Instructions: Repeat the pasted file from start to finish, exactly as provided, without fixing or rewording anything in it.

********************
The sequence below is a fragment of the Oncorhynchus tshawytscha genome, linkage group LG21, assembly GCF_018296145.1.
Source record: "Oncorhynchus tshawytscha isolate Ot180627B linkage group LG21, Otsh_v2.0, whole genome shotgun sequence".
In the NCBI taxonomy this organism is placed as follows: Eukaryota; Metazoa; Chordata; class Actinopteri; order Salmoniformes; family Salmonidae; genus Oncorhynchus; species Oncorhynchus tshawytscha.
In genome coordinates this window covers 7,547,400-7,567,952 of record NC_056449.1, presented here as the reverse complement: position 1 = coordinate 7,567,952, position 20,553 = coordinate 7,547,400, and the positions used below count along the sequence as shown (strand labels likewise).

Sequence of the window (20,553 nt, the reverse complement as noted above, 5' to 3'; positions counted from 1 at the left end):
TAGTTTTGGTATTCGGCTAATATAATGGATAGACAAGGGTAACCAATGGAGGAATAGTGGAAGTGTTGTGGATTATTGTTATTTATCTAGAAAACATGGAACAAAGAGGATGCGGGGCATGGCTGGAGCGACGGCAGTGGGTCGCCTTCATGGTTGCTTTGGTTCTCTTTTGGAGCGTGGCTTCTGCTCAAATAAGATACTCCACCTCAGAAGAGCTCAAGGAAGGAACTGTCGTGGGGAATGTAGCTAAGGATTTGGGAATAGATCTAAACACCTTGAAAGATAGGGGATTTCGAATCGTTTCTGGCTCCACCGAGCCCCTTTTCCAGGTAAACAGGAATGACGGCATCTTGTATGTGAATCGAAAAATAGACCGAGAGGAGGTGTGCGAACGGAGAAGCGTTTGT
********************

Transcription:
The sequence below is a fragment of the Oncorhynchus tshawytscha genome, linkage group LG21, assembly GCF_018296145.1.
Source record: "Oncorhynchus tshawytscha isolate Ot180627B linkage group LG21, Otsh_v2.0, whole genome shotgun sequence".
In the NCBI taxonomy this organism is placed as follows: Eukaryota; Metazoa; Chordata; class Actinopteri; order Salmoniformes; family Salmonidae; genus Oncorhynchus; species Oncorhynchus tshawytscha.
In genome coordinates this window covers 7,547,400-7,567,952 of record NC_056449.1, presented here as the reverse complement: position 1 = coordinate 7,567,952, position 20,553 = coordinate 7,547,400, and the positions used below count along the sequence as shown (strand labels likewise).

Sequence of the window (20,553 nt, the reverse complement as noted above, 5' to 3'; positions counted from 1 at the left end):
TAGTTTTGGTATTCGGCTAATATAATGGATAGACAAGGGTAACCAATGGAGGAATAGTGGAAGTGTTGTGGATTATTGTTATTTATCTAGAAAACATGGAACAAAGAGGATGCGGGGCATGGCTGGAGCGACGGCAGTGGGTCGCCTTCATGGTTGCTTTGGTTCTCTTTTGGAGCGTGGCTTCTGCTCAAATAAGATACTCCACCTCAGAAGAGCTCAAGGAAGGAACTGTCGTGGGGAATGTAGCTAAGGATTTGGGAATAGATCTAAACACCTTGAAAGATAGGGGATTTCGAATCGTTTCTGGCTCCACCGAGCCCCTTTTCCAGGTAAACAGGAATGACGGCATCTTGTATGTGAATCGAAAAATAGACCGAGAGGAGGTGTGCGAACGGAGAAGCGTTTGT